Kenya’s Eliud Chipkoge recently won the 2019 London Marathon, in the process establishing a new personal best time for the race and breaking his own previous record set in 2016 by a remarkable 28 seconds. This brings his wins tally for this unique race to four, after completing his triumphant run in just 02:02:38.
The 34 year-old runner’s winning time became the second fastest ever recorded for the marathon. It also remains 59 seconds outside of his own personal best of 2:01:39. A time he set in September 2018, Berlin, Germany which captured him the title as the world’s fastest marathon runner and makes him the current holder of the World Record for the Marathon.
In today’s world of highly competitive professional sports where unusually gifted, highly focused athletes remain under the constant care of a team of equally gifted sports scientists and trainers, one can easily become slightly blasé about the significance attached to the breaking of yet another world record, which perhaps may raise the bar by some miniscule margin.
However, even when surrounded by the exclusivity of athletes dwelling in this rarified atmosphere Eliud Kipchoge’s achievements stand head and shoulders above that of his athletic peers. The singular reason for this is not only found in his insatiable capacity for winning races that sees his win tally rolling on in a seemingly unstoppable fashion, having won 11 of the last 12 major international races he entered. He last missed out on racking up a race win in the 2013 Berlin Marathon in Germany.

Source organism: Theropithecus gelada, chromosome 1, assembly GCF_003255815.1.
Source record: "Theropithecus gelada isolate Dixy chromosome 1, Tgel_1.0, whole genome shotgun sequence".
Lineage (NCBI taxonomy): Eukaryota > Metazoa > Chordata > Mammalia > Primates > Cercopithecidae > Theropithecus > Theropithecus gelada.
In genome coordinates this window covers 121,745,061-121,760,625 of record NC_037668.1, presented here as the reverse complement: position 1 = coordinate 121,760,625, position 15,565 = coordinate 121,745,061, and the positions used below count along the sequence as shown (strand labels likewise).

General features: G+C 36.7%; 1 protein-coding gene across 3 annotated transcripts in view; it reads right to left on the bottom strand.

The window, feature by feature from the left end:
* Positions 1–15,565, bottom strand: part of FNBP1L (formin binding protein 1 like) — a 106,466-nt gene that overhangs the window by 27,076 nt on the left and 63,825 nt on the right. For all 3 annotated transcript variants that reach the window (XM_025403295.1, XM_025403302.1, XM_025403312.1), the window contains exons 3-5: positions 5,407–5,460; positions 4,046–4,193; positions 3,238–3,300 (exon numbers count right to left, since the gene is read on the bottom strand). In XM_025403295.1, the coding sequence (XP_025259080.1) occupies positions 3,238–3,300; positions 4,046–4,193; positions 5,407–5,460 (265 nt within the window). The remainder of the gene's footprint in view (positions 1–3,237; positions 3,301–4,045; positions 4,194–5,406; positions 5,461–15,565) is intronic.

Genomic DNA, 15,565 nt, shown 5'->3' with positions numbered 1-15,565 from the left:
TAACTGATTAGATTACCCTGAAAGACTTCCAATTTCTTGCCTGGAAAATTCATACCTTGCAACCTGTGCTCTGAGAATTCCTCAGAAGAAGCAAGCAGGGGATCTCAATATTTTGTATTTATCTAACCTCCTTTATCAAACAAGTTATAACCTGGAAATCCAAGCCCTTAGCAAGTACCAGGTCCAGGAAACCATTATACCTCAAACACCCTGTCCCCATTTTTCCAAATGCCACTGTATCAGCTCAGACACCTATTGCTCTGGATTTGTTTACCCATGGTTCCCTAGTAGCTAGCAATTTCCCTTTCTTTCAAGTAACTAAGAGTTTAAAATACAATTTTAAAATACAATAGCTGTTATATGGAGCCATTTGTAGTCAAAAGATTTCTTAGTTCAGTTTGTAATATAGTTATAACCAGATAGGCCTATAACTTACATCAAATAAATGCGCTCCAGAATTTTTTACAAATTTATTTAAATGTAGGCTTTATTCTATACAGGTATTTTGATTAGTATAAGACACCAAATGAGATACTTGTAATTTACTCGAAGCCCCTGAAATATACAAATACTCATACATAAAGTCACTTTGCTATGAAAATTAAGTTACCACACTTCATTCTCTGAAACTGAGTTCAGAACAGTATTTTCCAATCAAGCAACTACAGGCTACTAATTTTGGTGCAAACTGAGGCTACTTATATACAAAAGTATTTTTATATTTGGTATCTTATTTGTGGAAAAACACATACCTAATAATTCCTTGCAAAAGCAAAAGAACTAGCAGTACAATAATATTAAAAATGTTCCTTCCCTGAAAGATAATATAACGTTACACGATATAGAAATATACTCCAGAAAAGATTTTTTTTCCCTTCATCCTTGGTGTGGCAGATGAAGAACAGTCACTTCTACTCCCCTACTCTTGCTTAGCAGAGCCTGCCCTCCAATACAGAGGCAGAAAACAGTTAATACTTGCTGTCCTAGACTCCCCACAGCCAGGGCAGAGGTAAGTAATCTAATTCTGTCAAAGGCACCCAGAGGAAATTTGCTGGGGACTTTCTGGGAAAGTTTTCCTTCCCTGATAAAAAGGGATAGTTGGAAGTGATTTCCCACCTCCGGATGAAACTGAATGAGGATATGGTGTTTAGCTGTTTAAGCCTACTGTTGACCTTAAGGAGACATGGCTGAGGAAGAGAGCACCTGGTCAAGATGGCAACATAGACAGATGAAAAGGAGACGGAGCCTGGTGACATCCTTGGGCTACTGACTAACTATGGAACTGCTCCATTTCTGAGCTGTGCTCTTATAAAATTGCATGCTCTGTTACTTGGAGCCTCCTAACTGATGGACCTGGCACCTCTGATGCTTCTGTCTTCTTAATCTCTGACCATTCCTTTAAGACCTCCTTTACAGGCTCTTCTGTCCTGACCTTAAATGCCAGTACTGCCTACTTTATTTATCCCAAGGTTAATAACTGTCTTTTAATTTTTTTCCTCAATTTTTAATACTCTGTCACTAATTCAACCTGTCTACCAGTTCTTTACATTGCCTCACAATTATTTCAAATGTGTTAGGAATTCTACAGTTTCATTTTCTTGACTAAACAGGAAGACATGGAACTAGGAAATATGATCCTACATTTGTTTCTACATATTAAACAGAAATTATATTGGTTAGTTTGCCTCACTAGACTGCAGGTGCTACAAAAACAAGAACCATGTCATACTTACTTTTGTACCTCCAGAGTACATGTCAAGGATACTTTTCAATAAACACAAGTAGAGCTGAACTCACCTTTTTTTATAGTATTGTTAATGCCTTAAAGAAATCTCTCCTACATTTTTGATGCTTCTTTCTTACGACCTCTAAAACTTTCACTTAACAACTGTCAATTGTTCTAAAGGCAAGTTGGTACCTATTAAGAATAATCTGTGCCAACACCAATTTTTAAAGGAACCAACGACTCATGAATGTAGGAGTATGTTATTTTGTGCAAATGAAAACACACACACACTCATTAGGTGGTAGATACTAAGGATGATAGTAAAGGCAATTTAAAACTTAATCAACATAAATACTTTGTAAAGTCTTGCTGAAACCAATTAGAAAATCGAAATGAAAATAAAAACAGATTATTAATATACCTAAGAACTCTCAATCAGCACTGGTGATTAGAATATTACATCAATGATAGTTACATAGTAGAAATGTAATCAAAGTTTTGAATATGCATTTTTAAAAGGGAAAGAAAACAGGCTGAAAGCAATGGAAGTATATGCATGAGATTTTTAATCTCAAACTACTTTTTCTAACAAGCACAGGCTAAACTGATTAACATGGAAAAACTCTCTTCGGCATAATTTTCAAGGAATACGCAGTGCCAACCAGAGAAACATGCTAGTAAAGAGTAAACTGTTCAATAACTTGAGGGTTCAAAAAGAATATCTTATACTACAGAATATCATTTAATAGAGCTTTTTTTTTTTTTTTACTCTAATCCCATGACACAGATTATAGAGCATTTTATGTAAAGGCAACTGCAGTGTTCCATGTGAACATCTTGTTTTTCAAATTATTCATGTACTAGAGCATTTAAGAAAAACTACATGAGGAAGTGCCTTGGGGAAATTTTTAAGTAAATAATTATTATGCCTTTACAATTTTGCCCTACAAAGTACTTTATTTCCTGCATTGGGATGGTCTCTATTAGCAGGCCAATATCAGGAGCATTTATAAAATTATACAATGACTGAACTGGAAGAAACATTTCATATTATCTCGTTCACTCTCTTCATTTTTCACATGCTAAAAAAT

The principal reason sports fundis consider Eliud unique, is the absolutely astounding margin by which he raised and keeps on raising the bar. In the 2018 Berlin Marathon last year, he totally pulverised the previous record by a full minute and eighteen seconds, it became the single largest improvement in marathon running in over 50 years. This instantly elevated the humble, but determined and dedicated, athlete to enjoy sports-star levels of fame and stardom.
Monday morning, the day after his amazing accomplishment global media headlines proclaimed him “Fastest man in the world” and “long-distance Usain Bolt”. Despite previously already having established his credentials as a top world-class athlete, people now instantly recognised his face and his name. Regular punters ensured he quickly became the center of attention when they started backing him heavily in droves at online leading sportsbooks such as Unibet, a leader in the world of sports betting.
After the start of the 2019 London race, Kipchoge’s intentions soon confirmed earlier rumours, guestimates, and projections about his potential race performance when he finished the first kilometre having set a record pace. Then clocking a 10km time identical to that set during his Berlin world record race and storming through the halfway mark at 01:01:37.
Even more remarkable, and in great contrast to the wealth and flamboyance of the lifestyles lived by latter-day professional athletes, is the uncomplicated humbleness of his self chosen training regime set in a simplistic rural lifestyle.
Equally impressive when speaking freely, is the man’s steely determination that quickly shines through, while the man’s utter honesty and humbleness remains. He seemingly lives by just two main mottos, one he wears on a bracelet always visible on his wrist, it reads; “No human is limited” and the other “If you want to be great, never lie to yourself”.
He also does not just say he believes the impossible is possible. Since he believes the marathon can be run in under two hours, he’s come oh so close to proving it. Last year while part of a Nike initiative aimed at achieving just that, he managed to run an accurately timed, but unofficial marathon of 2:00:25, which left him just 25 seconds short of the impossible sub-two-hour marathon.